California's promise of an affordable higher education for its residents is being jeopardized by state budget cuts, the leaders of the state's college and university systems warned.
The cuts threaten to violate a half-century-old document known as the Master Plan for Higher Education that has made California's higher education system a model for the world.
In a rare joint appearance, the heads of the University of California, California State University and community college systems on Monday told lawmakers the education promise was in doubt because they don't have the money they need.
"You better increase the size of the pie because that's what the issue is all about," Jack Scott, chancellor of the state's 110 community colleges, told a joint legislative committee examining the state's master plan.
Gov. Arnold Schwarzenegger and the Legislature have cut spending at UC and CSU by 20 percent to help balance the state's budget amid the steep economic downturn. Community colleges received about 8 percent less funding in 2009-2010 fiscal year.
To deal with the cuts, the UC system, which has about 220,000 students, has raised student fees 15 percent since January, reduced freshman enrollment by 6 percent and forced most of its 180,000 employees to take furloughs and pay cuts up to 10 percent.
The university intends to raise fees by another 15 percent, a move that has triggered student protests at several campuses.
CSU, the nation's largest four-year university system with 450,000 students, plans to cut enrollment by 40,000 over the next two years. Nearly all 47,000 employees have agreed to take furloughs two days a month, and fees for in-state undergraduates increased by $1,000 this year.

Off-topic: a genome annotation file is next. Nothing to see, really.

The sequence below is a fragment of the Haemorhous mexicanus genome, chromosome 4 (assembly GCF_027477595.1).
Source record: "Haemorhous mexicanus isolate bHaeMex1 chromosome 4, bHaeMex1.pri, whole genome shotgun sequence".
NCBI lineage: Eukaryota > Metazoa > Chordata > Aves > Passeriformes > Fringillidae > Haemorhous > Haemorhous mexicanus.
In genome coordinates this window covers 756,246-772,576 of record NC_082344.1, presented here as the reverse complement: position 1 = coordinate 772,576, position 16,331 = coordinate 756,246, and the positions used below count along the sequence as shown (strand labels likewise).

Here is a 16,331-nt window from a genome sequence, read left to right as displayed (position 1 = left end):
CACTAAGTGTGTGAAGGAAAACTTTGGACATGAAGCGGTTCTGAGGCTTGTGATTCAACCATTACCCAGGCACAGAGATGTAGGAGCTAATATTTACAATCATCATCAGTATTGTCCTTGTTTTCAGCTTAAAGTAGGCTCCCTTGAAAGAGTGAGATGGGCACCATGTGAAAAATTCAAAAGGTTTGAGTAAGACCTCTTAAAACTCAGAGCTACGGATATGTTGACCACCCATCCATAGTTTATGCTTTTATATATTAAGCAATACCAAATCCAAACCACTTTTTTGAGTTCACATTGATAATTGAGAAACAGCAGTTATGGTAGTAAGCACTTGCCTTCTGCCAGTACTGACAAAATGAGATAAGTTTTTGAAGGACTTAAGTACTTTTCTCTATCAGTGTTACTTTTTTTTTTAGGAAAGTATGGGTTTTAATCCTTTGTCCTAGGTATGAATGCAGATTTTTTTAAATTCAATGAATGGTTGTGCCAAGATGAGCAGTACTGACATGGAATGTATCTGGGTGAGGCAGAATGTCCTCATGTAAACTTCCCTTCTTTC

Meanwhile, the community college system, which last year served 2.89 million students, raised fees from $20 to $26 per credit and reduced the number of classes.
"I believe we can all agree our current system is in crisis, and we can all engage together to rescue it before it's too late," said Assemblyman Ira Ruskin, D-Redwood City.
All three education leaders said the challenge involves stabilizing funding from the state rather than making sweeping changes to the 1960 Master Plan for Higher Education, which serves as a model for access, affordability and academic excellence.
"The Master Plan is not broken," said CSU Chancellor Charles Reed. "The future of California is tied to education. More people need an education today than they did when the Master Plan was first envisioned."
Scott noted that California's colleges and universities accounted for 17 percent of state spending in 1965 compared to slightly more than 10 percent today.
Each system has asked the governor and lawmakers to increase their budgets next fiscal year to make up for the recent cuts. However, the state is already facing a nearly $21 billion gap in its fiscal 2010-2011 budget during the next year and a half.
UC President Mark Yudof acknowledged it would be tough to get the additional $913 million that his 10-campus system has requested.
"People say how can you be confident about that?" Yudof told reporters after the hearing. "Well, I'm not all that confident, but I feel if the president of the University of California doesn't in good faith articulate what we need then who is? That's my job."